Council to consider bylaw to support safe public places

News Release

Establishing clear public behavior expectations and increasing enforcement authority for Community Safety Officers are part of a package of community safety bylaws being presented to City Council.

“Council has made a concerted effort over the past several years to increase resources through the addition of more police officers, more firefighters and expanding the Community Safety Officer program,” says Blake Laven, the City of Penticton’s director of development services. “These latest initiatives – which have been developed over more than a year – build on the work already done. We’re now proposing to set out what is acceptable and safe behavior for residents and visitors and providing Community Safety Officers with additional tools to enforce these standards and enhance community safety.”

Noting the establishment of the Community Safety Officer program was designed to free up the RCMP to focus on more serious matters, Laven says the statistics show the Bylaw Services office received 3,500 calls in 2022 for “social nuisance in public places” and these calls might have otherwise gone to the RCMP who saw their 17,305 calls for service in 2021 reduced by 500 in 2022.

These newest initiatives are intended to equip the Community Safety Officers with greater tools to address public nuisance and disorder calls, as was called for in the recently completed Community Safety Resources Review. Included in staff’s report to council are:

  • A Safe Public Places Bylaw that establishes community standards and consequences for violations of those standards with the intent of creating a safe, inclusive community where all members feel welcome and safe. 
  • A proposal to designate Bylaw Enforcement and Community Safety Officers as Peace Officers, which gives additional authority and provides greater protection to bylaw officers. 
  • A Bylaw and Community Safety Officer Procedure Policy that identifies progressive steps for officers to follow when interacting with individuals suspected to be in breach of a municipal bylaw.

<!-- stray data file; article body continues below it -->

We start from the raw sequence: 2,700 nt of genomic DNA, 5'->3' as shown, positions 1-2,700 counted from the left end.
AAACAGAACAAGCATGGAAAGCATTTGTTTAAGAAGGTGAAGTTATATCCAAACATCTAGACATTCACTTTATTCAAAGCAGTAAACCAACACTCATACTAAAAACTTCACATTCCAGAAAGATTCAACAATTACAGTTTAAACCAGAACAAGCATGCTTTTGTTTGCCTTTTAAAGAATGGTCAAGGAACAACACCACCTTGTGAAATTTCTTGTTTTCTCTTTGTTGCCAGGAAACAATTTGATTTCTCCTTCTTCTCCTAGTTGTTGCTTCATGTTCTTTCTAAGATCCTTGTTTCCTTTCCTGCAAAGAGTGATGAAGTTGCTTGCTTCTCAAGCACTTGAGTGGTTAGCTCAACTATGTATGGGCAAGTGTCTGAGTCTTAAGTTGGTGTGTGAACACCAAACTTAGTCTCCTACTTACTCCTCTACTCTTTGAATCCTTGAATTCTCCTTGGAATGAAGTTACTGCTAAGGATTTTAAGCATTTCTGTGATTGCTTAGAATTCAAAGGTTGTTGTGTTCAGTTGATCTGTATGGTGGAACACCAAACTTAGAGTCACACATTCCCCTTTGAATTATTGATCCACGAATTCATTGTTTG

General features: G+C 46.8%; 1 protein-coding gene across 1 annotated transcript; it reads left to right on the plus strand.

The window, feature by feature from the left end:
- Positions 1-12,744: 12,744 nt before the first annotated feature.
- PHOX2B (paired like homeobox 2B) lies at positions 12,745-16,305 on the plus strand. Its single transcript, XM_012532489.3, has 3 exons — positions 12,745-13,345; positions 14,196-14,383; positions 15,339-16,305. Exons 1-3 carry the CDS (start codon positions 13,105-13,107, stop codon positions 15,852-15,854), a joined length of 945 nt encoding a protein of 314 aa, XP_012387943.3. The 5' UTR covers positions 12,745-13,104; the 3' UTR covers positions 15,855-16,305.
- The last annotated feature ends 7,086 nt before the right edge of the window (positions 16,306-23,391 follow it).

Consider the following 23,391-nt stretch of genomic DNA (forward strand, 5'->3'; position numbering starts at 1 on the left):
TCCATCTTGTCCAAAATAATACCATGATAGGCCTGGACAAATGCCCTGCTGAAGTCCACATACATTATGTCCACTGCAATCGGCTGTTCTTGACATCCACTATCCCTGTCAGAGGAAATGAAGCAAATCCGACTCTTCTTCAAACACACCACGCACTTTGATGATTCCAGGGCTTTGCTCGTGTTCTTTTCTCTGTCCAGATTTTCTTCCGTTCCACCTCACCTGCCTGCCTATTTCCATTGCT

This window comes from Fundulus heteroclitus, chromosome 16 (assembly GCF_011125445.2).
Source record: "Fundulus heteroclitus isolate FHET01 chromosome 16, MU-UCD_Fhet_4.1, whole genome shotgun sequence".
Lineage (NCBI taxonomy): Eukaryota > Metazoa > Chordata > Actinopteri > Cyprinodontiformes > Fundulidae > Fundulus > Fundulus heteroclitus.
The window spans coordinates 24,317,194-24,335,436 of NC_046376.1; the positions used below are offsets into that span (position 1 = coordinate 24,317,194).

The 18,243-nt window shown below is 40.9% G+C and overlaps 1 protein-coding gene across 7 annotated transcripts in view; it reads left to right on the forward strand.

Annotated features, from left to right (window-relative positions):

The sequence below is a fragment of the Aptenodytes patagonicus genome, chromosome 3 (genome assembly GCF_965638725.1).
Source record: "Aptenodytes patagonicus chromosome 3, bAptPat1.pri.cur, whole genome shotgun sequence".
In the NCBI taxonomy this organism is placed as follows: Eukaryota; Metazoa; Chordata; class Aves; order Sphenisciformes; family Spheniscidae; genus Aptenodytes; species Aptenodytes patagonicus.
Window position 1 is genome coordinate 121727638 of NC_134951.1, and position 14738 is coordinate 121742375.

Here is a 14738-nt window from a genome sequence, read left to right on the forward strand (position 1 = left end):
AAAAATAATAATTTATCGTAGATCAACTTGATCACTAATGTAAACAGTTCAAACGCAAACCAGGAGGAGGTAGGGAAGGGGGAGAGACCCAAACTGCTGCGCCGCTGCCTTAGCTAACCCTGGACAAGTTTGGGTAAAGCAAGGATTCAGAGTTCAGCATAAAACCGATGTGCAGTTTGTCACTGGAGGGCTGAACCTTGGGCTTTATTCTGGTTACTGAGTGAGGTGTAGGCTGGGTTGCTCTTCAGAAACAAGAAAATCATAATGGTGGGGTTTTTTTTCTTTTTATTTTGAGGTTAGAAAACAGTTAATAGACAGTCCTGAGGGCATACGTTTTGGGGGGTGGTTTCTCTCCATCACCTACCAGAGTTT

A new development is the recent start of the three-year pilot project begun by the provincial government, decriminalizing for the possession of small amounts of previously illegal substances. The bylaw provides exemptions for substance use in designated areas in order to direct individuals to use in safe spaces – following the intent of the drug decriminalization pilot project. 

“Our goal is to ensure that every one feels safe, including those struggling with addictions issues. These initiatives are intended to work with and supplement other initiatives addressing addictions in the community and the City continues to advocate for more resources to help those in need,” says Laven. 

“The province is very clear municipalities have the right to regulate what happens in public spaces and we want to find that balance. The bylaw covers everything from soliciting at ATMs and drive-thrus to public nudity, public urination and taking over public places such that they can’t be used as intended. We want to make sure everyone feels safe and welcome in public places.”

At their meeting on March 21, Council is being asked to give first reading to the Safe Public Spaces Bylaw which will initiate a one-month engagement process where staff will notify health officials and social agencies and seek feedback from the community. 

The findings of the public engagement and suggested changes will be reviewed by Council prior to seeking further readings of the bylaw or the final endorsement of the changes to peace officer status and the proposed procedure policy. 

Information about the engagement program will be provided on

The report and proposed bylaw can be found here as part of the Council agenda package.